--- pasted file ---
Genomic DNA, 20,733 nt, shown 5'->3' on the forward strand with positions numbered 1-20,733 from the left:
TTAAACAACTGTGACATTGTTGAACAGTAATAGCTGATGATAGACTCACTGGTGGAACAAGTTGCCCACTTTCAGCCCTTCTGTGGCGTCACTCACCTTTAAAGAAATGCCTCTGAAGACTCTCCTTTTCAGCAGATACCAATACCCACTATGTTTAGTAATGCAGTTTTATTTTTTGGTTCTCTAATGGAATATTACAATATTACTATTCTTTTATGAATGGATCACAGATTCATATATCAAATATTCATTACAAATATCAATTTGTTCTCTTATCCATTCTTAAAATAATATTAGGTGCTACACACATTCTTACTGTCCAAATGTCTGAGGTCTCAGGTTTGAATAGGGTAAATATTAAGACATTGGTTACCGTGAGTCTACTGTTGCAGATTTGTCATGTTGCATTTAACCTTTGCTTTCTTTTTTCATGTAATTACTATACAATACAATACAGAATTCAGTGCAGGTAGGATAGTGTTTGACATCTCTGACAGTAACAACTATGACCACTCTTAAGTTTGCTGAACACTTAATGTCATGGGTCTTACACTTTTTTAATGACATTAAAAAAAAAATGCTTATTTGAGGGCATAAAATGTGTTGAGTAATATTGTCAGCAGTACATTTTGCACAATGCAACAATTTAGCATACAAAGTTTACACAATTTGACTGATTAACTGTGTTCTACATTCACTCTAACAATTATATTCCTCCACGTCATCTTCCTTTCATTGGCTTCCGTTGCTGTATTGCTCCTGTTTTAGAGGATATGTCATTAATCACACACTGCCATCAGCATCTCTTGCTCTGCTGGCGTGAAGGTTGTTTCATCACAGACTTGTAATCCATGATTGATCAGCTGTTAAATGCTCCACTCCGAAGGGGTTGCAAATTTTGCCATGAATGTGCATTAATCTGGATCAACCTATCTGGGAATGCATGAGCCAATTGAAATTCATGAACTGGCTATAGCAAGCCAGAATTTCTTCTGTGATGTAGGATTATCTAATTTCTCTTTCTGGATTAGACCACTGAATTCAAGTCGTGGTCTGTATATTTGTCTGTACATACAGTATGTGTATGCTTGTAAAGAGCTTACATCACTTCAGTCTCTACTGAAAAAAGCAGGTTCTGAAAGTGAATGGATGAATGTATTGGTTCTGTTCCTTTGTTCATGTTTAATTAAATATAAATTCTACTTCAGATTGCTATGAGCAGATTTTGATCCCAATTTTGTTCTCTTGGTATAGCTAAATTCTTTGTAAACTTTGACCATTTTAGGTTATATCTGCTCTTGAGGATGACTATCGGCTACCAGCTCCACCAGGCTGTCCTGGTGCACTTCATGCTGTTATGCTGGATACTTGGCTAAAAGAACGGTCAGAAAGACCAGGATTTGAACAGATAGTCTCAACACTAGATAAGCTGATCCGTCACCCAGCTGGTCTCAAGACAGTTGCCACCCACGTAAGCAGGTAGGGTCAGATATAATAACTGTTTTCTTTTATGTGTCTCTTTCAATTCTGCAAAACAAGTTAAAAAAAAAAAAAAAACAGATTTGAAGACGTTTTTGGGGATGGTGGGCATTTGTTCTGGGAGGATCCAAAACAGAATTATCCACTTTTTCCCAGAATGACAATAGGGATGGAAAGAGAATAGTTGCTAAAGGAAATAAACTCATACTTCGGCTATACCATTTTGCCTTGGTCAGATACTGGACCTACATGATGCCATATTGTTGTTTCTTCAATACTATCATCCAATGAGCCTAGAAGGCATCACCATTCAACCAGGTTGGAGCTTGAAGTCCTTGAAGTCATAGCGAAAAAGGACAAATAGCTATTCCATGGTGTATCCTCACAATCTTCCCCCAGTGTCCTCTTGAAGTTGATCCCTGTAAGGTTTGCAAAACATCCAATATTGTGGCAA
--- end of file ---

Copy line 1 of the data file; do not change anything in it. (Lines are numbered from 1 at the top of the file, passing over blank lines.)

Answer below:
Genomic DNA, 20,733 nt, shown 5'->3' on the forward strand with positions numbered 1-20,733 from the left: